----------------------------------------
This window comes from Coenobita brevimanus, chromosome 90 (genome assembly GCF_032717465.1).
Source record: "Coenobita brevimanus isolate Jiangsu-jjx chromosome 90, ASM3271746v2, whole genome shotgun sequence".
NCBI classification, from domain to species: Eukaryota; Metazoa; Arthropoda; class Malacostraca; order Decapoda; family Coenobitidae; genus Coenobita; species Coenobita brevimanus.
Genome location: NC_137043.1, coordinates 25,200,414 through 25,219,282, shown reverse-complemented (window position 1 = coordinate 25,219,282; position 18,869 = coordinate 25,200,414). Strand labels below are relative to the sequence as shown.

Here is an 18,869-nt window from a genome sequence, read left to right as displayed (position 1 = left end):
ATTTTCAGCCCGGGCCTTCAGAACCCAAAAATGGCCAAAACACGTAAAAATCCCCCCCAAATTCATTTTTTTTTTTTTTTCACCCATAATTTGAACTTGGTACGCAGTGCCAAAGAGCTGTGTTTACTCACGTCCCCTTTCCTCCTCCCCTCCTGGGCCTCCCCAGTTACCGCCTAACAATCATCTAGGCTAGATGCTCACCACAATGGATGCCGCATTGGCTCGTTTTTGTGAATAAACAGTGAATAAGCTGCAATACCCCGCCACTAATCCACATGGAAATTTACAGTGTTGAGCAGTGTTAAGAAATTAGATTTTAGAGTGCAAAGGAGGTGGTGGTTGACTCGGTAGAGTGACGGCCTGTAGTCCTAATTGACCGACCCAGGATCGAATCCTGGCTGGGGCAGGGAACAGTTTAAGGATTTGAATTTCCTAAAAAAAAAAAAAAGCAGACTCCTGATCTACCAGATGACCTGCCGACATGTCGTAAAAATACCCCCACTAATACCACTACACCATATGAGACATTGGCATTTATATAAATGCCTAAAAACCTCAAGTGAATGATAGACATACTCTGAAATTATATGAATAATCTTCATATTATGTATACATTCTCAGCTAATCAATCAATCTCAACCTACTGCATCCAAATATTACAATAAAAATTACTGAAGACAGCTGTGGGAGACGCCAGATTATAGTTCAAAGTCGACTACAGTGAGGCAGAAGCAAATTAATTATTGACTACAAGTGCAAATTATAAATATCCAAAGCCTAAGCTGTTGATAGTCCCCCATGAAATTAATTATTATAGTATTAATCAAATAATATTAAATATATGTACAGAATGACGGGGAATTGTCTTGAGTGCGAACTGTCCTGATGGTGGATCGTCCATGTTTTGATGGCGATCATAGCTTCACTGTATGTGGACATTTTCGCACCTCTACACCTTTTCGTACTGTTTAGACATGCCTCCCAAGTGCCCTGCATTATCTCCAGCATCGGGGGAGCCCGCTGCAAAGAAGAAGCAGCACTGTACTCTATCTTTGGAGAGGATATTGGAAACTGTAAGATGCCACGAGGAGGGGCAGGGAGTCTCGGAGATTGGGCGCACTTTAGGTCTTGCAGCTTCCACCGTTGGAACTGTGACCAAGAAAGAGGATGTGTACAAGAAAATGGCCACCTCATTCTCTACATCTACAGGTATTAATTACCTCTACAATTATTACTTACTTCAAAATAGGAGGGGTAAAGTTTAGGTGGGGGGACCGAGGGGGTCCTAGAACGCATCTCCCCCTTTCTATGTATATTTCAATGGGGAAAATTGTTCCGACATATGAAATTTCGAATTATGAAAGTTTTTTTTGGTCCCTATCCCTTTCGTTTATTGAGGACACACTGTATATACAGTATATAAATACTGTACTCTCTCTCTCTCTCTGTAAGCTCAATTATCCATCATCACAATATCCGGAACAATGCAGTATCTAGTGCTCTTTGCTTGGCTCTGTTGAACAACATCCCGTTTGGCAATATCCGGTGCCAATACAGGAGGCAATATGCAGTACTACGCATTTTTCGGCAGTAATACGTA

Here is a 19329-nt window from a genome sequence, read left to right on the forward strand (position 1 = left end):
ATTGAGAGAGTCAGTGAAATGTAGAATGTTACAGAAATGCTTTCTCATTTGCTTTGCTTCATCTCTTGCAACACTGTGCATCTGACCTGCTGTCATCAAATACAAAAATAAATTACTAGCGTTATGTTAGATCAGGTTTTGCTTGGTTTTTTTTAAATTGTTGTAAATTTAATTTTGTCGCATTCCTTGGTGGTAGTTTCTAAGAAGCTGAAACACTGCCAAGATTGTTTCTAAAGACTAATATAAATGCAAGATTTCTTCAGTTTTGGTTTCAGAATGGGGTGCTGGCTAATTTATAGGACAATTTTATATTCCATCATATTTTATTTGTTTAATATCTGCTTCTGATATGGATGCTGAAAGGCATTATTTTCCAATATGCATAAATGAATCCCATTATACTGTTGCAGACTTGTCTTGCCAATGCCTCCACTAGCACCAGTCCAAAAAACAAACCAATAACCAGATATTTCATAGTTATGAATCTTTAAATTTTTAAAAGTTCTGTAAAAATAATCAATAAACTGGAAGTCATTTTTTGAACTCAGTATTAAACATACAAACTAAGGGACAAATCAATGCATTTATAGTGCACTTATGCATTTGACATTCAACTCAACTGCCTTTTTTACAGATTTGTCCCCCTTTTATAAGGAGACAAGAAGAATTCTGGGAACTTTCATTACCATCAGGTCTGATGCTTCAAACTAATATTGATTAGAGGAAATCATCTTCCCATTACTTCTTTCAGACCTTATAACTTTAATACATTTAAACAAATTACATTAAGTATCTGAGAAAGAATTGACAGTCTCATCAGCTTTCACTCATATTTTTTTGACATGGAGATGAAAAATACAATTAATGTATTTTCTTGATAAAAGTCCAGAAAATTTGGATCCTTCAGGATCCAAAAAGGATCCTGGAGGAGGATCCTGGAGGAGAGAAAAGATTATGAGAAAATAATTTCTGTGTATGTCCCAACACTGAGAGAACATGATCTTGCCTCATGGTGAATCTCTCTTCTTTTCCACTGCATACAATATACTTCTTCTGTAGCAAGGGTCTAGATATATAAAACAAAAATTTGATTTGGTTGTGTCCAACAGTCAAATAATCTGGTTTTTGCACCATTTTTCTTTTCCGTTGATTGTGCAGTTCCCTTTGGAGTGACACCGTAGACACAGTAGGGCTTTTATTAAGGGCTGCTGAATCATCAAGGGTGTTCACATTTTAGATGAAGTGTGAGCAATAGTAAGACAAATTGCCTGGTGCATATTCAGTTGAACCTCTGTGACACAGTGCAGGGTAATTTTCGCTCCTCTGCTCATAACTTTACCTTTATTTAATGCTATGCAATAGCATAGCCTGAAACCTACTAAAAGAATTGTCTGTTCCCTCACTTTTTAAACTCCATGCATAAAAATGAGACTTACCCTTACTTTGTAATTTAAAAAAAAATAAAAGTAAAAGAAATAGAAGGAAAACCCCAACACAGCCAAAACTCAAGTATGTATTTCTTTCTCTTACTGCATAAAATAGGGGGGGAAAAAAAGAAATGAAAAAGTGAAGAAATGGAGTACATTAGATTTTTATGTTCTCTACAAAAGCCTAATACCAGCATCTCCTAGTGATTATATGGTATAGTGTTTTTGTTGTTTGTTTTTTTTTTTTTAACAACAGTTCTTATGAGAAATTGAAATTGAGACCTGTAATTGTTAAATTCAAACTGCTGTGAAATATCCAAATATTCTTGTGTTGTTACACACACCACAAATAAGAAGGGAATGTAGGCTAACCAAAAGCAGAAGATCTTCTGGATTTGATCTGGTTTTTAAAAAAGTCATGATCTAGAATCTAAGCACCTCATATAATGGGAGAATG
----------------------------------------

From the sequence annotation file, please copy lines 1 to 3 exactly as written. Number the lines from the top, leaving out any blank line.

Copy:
This window comes from Coenobita brevimanus, chromosome 90 (genome assembly GCF_032717465.1).
Source record: "Coenobita brevimanus isolate Jiangsu-jjx chromosome 90, ASM3271746v2, whole genome shotgun sequence".
NCBI classification, from domain to species: Eukaryota; Metazoa; Arthropoda; class Malacostraca; order Decapoda; family Coenobitidae; genus Coenobita; species Coenobita brevimanus.